New spotlight, new baby for Oscars-bound Mahershala Ali

LOS ANGELES (AP) — Mahershala Ali's universe is expanding, personally and professionally...

LOS ANGELES (AP) — Mahershala Ali’s universe is expanding, personally and professionally.

After almost 20 years as an actor, he’s attending his first Academy Awards as a star of two of its best picture nominees: he’s Taraji P. Henson’s love interest in “Hidden Figures”; and he’s favored to win the supporting actor Oscar for his portrayal of a compassionate drug dealer in “Moonlight.”

Meanwhile, Ali is also preparing for first-time fatherhood with wife Amatus Sami-Karim, the artist he fell in love with while studying for his master’s degree at New York University in 2000. They married in 2013, and her pregnancy paralleled his rising profile this awards season.

The 43-year-old actor talked with The Associated Press about why he finds the convergence of his personal and professional milestones grounding, the role music plays in his performances and what he wants to do next. The interview has been edited for clarity and brevity.

AP: How are you juggling awards season with the expansion of your family?

Ali: Having a child is the polar opposite experience of the awards season experience. The awards-season experience … requires you to be out in the community, in the heart of the community, at the nucleus of the film community in a really committed way for about a six-month period of time. Having a child requires you to nest, to be in your home, and to create and make your home and environment that is one that is potentially very welcoming and nurturing for a child. … The pregnancy has been a real anchor for me to be able to check in.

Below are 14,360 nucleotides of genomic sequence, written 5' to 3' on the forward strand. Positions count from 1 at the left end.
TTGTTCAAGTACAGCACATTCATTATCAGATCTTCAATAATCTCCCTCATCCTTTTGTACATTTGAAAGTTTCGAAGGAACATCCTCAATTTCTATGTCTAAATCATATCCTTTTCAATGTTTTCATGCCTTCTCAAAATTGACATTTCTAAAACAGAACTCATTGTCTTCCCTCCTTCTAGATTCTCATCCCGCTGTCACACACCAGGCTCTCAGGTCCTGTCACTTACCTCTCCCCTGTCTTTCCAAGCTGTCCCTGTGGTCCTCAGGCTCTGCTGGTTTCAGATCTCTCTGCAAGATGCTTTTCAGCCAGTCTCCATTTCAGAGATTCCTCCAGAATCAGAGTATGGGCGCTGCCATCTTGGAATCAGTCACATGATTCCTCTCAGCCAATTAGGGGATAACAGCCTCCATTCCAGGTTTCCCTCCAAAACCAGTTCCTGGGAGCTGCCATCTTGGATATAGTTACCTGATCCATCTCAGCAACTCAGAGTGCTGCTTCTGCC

AP: You’re working on Robert Rodriguez’s big sci-fi film, “Alita: Battle Angel.” Have you been shooting while all this is going on?

Ali: I literally just wrapped (last week) in Austin, Texas. I really loved working on that job, but I’ve never enjoyed working on a project so much and wanted to get home so bad at the same time.

AP: You’ve said you make playlists for each character you portray — music they might listen to or that helps you get into their headspace. Are you doing the same thing for your new role as a dad?

Ali: There’s stuff that will pop up for me that makes me think of our child or the hospital, things that feel right for that vibe and the energy that you want in the hospital and even after the baby’s born… I was telling my wife the other day that, knowing my father (late Broadway performer Phillip Gilmore), they must have been playing a lot of music when my mom was pregnant, or like right after I was born, because my connection to music is so strong. I cling to it. I vibe out to it. I release stress to it. Music is really always close to me. It’s really present in my work in terms of how I relate to characters is through rhythm and sound, even in their speech.

AP: What about your ultimate job — after fatherhood, of course — you want to play Marvin Gaye?

Ali: I would love to be able to connect with the family about that and, first and foremost, to have their blessing. Because that would be a dream role. I am such a fan and admirer of Marvin Gaye: the man and the musician and the artist. … I would love dearly to do that project and bring some aspect of Marvin Gaye’s life to the screen and to assist and participate in that. That would be a dream come true.


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